31 March 2016
During the drought season of new releases at the beginning of the calendar year I am revisiting a number of best-selling books that I had read many years ago. ABSOLUTE POWER is the first book that David Baldacci released in 1996 which immediately became a best-seller. It is still a pretty good and somewhat different thriller.
Luther Whitney has had a long-term career as a successful jewel thief and only burgles houses of the rich who can afford the loss. For some time, he has carefully planned a break-in to the house of a mega-rich man who has given his much younger beautiful trophy wife a lot of very expensive jewellery. Luther knows that the owners plan to be away. The break-in goes well and he quickly overcomes the hi-tech security system. In the main bedroom, he stumbles on a walk-in safe with a mirror door which stores the wife's jewellery. Suddenly he hears several cars arriving and quickly hides in the cupboard which is big enough to have an easy chair. Imagine his surprise when he finds that the mirror is transparent and he can see everything happening in the bedroom but they can't see him.
Luther then sees the beautiful wife about to make love to an older, and familiar looking man. Their lovemaking gets violent and the man gets angry and tries to strangle the woman. In self-preservation, she stabs the man with a letter opener. His security detail rush into the room and shoot and kill her. The man passes out with too much alcohol. A woman comes into the room and takes charge as the security men clean up the room of any clues to the killer - fingerprints, vacuuming carpets and even digging out one of the bullets from the wall.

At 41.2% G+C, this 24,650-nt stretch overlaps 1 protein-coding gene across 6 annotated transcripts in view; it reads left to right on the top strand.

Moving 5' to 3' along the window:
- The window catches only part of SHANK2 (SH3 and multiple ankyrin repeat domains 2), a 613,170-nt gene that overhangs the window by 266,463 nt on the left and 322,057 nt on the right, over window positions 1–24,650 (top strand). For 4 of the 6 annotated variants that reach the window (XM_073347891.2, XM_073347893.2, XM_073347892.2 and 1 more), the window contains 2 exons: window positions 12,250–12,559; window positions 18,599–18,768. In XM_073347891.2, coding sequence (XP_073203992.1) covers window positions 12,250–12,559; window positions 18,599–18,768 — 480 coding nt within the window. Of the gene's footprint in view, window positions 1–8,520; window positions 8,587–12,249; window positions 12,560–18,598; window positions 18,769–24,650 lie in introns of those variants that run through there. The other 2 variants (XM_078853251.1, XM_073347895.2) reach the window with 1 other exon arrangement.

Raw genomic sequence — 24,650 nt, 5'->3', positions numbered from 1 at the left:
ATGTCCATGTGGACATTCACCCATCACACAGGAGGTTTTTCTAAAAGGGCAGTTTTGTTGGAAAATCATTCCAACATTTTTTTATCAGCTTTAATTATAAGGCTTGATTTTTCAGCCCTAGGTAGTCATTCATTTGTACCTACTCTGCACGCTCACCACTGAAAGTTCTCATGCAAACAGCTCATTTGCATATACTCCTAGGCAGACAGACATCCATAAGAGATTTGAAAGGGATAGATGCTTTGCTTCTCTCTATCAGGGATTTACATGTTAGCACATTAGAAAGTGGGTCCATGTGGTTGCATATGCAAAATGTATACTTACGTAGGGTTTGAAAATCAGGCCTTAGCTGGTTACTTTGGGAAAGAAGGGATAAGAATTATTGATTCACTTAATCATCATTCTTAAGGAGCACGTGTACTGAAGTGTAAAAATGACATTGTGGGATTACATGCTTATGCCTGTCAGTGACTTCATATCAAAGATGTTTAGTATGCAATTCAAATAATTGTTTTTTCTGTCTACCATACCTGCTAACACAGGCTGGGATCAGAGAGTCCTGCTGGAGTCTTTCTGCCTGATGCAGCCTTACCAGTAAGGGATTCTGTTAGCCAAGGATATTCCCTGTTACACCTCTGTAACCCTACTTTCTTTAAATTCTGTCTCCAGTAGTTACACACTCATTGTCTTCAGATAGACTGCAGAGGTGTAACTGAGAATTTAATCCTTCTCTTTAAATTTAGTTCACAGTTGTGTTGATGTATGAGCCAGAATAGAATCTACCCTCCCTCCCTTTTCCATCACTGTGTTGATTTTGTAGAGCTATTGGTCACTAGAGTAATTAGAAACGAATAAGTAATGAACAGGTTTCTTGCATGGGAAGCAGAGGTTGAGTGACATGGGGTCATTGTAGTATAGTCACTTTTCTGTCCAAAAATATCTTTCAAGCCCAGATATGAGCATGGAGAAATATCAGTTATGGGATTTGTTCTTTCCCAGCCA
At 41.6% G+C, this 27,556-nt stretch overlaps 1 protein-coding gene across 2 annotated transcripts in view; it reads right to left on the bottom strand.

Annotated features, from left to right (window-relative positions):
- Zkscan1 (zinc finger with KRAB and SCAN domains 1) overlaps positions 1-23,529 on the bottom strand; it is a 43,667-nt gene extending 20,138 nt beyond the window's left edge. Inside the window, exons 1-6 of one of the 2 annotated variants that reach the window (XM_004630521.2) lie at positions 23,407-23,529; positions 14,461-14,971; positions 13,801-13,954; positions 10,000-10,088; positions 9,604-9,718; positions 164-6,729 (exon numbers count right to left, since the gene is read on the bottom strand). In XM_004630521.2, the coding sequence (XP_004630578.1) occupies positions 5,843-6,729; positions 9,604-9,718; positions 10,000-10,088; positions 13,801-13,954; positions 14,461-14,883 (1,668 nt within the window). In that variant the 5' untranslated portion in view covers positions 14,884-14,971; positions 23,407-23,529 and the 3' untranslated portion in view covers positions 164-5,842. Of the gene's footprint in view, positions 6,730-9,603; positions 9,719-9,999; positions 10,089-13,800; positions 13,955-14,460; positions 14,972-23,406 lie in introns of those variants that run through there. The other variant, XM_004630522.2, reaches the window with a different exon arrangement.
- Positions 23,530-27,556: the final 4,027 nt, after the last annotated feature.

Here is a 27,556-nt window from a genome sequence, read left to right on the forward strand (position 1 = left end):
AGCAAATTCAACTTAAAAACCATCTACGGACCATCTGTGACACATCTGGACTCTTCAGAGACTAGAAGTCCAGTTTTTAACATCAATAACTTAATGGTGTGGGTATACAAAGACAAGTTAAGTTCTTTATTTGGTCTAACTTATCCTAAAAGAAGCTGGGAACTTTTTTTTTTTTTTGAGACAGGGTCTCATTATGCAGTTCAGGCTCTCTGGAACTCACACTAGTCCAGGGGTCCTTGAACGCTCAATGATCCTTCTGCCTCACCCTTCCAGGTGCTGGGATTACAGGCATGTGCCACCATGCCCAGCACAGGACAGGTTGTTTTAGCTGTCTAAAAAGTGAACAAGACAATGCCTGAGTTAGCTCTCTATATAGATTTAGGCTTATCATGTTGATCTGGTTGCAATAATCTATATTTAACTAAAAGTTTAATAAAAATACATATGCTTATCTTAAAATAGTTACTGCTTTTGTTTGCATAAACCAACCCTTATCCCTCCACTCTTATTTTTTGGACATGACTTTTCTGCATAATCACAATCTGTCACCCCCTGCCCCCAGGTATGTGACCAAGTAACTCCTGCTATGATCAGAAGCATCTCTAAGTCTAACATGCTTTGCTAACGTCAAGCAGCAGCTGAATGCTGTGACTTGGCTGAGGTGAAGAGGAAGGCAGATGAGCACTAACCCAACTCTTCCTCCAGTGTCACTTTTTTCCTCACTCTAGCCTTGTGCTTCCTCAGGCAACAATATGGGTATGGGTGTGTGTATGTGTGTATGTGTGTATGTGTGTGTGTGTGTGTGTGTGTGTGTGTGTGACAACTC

No one is aware that Luther has seen all of the action. He is scared stiff because he recognised that the man is the US President, the second woman his Chief of Staff and the security men are Secret Service. The story kicks along when Luther decides that he needs to tell someone about what actually happened, but at the same time protect himself from danger.
Baldacci has written a very different fictional thriller about the US President and the corruption of power. The plot has many twists and turns, some of the in the unbelievable category, but overall it was a compelling and entertaining piece of fiction.
07 March 2016
It was with great sadness that I learnt of the passing of Pat Conroy, who I considered was America's Prince of Authors.
What always impressed me was Conroy's love for the scenic marshlands of coastal South Carolina. As an Aussie I have never been to SC but Conroy made sure that it is top of my list of places to visit. Conroy lived in Beaufort, SC because 'it's too beautiful to leave'.
Some people considered Conroy's prose too flowery but I loved its lyrical and almost poetic style.
To describe our growing up in the low country of South Carolina, I would have to take you to the marsh on a spring day, flush the great blue heron from its silent occupation, scatter marsh hens as we sink to our knees in mud, open an oyster with a pocketknife and feed it to you from the shell and say, 'There. That taste. That's the taste of my childhood.'
Pat Conroy had a tortured family life which was an unending source of inspiration for his fiction, notably the novels “The Great Santini,” “The Lords of Discipline” and “The Prince of Tides”. He said:
One of the greatest gifts you can get as a writer is to be born into an unhappy family.
Recently I revisited Prince of Tides as an Audiobook narrated brilliantly by the late Frank Muller. In his introduction to the audiobook, Pat Conroy said that Muller "gave me ... a work of art". I strongly recommend that narration which turned a really great book into a minor masterpiece.
Another Conroy quote that I will always remember was:
Without music, life is a journey through a desert.
Conroy died of pancreatic cancer at the age of 70. I hope that he will be able to enjoy Beach Music wherever he is.